August 27, 2008 – A standoff between Iraq war veterans and police ended after representatives of Barack Obama’s campaign finally emerged from the Pepsi Center to hear the group’s grievances.
The veterans were arrayed in formation and in uniform, marching slowly toward a line of police, who had warned them they could be pepper sprayed and arrested. They were being watched by a crowd estimated by police at more than 5,000, many of whom had marched with the veterans from the Denver Coliseum.
As the vets got within a few yards of the police, the cavalry arrived in the form of two white-shirted Obama staffers who asked a representative of the veterans to be escorted inside the security zone.
After a brief conversation, a veteran’s representative said they had been promised a meeting with Obama’s liason for veteran’s affairs. A cheer went up, the veterans did an about face, and the Democrats appear to have avoided providing John McCain with some very unflattering video footage of veteran’s being pepper-sprayed hogtied and handcuffed outside their convention.
The veterans first approached the southwest entrance of the Pepsi Center and tried to ask the Democrats to allow a representative to read an open letter to nominee Barack Obama from the podium. But no one from the party or the Obama campaign emerged from the arena to speak to the group.
Jeff Key, who served in Iraq as a Marine master sergeant, said he wants to go into the convention, play taps for the fallen on his bugle and read the letter from Iraq Veterans Against the War.
“I’m not leaving until I get to read that letter,” he said, as protesters gathered behind him in a fenced zone outside the Pepsi Center. “I intend to read that letter from the podium. If they say no we’re going to tell the world they turned away the veterans.”
As Key spoke, delegates inside the arena were watching a performance by Melissa Etheridge. A spokeswoman for the DNC said she was unaware of the veterans demands or even that they were outside.
“The veterans have fought too hard to come back here and be ignored as we have for the past seven years by the administration,” said Liam Madden, a Marine sergeant.
A representative of the Barack Obama campaign did not immediately return a call seeking comment.
Moments later, and after police warned the veterans that they could be pepper sprayed and arrested, they turned and began walking back toward Speer, but stopped at the Pepsi Center entrance on that side, near Market. Dozens of police in riot gear were waiting, but did not immediately intervene.
“We want to thank you for your service,” one of the veterans shouted to police over a bullhorn at 7:15 p.m. “We are non-violent. We don’t want to hurt you. We don’t want you to hurt us.”
The veterans were aligned in formation, marching, two steps at a time toward police.
The march of as many as 3,500 people from the Denver Coliseum to the Pepsi Center by Iraq Veterans Against the War reached the fenced protest zone on the grounds of the Democratic convention hall about 5:30. But while they were next to the zone, they refused to enter.
The march, led by the members of the band Rage Against the Machine and the veterans, and followed by an array of protesters including anti-war groups, supporters of medical marijuana and some anarchists with gas masks, started at close to 4 p.m.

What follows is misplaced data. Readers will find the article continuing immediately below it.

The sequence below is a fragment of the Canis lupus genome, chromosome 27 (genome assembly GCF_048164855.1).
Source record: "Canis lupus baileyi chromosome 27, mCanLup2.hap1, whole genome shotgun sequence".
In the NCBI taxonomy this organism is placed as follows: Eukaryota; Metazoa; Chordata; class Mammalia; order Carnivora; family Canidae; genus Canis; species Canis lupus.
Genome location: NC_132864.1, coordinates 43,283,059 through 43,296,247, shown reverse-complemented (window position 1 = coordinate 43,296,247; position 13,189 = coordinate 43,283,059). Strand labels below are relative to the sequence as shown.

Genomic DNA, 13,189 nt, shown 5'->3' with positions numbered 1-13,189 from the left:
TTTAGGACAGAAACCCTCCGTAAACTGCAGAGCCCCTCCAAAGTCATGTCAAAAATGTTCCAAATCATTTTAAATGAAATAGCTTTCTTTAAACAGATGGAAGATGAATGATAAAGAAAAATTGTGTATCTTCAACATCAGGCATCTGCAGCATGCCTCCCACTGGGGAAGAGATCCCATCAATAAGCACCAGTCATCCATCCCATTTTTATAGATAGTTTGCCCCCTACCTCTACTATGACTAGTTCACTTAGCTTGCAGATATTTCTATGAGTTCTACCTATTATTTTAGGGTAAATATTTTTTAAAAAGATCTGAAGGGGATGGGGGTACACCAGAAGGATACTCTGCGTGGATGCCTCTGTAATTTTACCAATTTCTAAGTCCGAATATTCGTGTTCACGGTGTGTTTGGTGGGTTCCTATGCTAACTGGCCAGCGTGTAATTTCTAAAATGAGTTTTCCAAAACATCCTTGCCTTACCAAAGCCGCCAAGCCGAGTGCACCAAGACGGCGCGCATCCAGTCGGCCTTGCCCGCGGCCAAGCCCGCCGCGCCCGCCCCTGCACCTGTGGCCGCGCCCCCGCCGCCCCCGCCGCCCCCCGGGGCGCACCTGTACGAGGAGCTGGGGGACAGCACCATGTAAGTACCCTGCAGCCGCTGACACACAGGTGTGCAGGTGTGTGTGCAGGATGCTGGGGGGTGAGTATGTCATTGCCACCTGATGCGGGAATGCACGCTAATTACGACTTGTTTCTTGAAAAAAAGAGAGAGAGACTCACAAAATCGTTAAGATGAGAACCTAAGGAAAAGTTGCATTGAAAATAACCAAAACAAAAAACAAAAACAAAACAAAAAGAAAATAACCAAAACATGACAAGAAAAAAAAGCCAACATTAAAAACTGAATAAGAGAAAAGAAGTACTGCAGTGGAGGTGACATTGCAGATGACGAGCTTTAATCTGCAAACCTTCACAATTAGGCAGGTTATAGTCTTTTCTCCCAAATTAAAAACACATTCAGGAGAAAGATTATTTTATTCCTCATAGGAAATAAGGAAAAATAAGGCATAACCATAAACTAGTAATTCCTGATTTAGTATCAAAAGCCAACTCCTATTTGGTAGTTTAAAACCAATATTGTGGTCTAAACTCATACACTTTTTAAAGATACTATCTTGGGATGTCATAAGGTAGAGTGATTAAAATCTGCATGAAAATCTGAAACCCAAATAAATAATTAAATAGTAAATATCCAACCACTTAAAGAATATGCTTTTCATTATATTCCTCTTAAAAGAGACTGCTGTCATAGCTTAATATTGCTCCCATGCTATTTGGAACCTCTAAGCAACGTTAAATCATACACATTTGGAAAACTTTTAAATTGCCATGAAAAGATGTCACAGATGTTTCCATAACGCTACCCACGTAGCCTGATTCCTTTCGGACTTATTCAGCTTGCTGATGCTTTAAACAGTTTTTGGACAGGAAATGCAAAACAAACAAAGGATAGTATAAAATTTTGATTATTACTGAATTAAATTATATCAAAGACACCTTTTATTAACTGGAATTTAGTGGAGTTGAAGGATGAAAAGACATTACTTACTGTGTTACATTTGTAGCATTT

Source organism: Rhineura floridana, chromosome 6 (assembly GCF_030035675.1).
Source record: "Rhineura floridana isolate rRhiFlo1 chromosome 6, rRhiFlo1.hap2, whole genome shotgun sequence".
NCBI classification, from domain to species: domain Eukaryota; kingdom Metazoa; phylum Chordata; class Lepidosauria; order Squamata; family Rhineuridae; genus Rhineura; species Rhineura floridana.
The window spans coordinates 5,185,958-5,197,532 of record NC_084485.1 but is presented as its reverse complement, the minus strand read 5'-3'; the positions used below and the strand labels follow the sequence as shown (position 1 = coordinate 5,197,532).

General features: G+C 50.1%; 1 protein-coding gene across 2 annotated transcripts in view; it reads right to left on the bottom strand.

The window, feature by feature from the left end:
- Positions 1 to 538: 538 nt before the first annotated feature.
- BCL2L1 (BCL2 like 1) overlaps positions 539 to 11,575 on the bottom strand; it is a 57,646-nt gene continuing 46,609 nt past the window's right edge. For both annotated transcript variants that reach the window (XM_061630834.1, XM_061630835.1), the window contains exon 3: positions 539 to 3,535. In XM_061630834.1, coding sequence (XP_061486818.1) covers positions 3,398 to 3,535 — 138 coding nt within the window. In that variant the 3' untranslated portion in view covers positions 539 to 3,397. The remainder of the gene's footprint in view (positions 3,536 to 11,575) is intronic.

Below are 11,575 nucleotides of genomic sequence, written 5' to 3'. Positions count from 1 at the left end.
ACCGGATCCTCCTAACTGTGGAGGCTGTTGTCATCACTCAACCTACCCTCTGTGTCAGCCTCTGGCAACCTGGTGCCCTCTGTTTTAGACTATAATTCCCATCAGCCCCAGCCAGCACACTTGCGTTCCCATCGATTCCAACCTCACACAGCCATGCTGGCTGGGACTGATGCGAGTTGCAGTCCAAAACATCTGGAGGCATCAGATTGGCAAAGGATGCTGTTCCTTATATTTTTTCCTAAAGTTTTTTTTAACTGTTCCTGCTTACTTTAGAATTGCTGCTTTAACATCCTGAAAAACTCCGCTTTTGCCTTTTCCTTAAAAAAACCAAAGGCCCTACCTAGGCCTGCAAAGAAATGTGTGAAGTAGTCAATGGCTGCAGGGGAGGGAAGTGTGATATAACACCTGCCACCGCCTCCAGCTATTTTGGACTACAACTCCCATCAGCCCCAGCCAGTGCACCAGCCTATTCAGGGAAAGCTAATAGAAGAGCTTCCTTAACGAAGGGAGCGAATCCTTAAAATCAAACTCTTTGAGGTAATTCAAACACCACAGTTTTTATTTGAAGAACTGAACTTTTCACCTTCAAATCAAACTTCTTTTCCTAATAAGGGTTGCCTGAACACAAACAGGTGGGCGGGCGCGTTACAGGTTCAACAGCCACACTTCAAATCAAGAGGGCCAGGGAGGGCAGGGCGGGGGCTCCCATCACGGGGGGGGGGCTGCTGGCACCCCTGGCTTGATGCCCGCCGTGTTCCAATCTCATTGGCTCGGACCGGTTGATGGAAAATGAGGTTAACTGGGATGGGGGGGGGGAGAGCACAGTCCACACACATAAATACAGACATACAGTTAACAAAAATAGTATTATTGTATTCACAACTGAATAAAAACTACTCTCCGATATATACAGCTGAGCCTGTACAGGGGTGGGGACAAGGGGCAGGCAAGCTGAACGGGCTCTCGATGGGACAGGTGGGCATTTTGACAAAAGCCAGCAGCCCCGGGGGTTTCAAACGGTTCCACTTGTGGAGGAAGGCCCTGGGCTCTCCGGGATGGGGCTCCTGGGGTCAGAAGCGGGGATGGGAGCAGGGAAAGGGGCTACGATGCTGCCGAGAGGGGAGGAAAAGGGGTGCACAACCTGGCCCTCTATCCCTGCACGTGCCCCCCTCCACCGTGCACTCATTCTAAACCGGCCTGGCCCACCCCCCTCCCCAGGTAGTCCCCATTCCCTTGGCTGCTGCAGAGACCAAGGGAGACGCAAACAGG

As the head of the march reached the 16th Street Mall about 5 p.m., they stopped, and one of the veterans read the letter intended for Democratic nominee Barack Obama, who arrived this afternoon at the nearby Westin Hotel.
“Sen. Obama, millions of people are looking to you to restore our reputation around the world,” the letter read. “…In this ominous time, you symbolize the hope for a better America .”
The group read out its three aims: Removing U.S. troops from Iraq immediately, providing full health care benefits to returning veterans, and paying reparations to Iraqis for the damage done during the war.
Marchers expressed disappointment that Obama had not responded to their letter by 3 p.m. today after they had delivered it to his campaign earlier.
“We are here to hold the Democrats accountable,” said an IVAW spokesman shouting into a bullhorn. “We as Americans voted them into office in 2006, and they have not done their job.”
The protesters, who had divided themselves into groups based on who was willing to be arrested, were led on the march by a police SUV with a flashing sign saying, “Welcome to Denver, Follow Us.”
Police estimated that 3,000 to 3,500 people were taking part, making it by far the largest march of the convention week.
Organizers have been talking with officers along the route, and, while there is a heavy police presence around the marchers, there have been no confrontations. Some of the protesters have a phone number written on their arms for legal assistance in case of arrest.
The march followed an energetic, and at times emotional Rage Against the Machine concert at the Coliseum.
The concert opened with a stirring speech from Vietnam veteran Ron Kovic.
“I have been in this wheelchair for 40 years because of war, and I have been arrested in this wheelchair 12 times protesting this war,” said Kovic, whose story was told in the film “Born on the Fourth of July.”
“This is our country. They are not going to shut us up or shut us down,” he said. “We are going to end this war and bring the troops home.”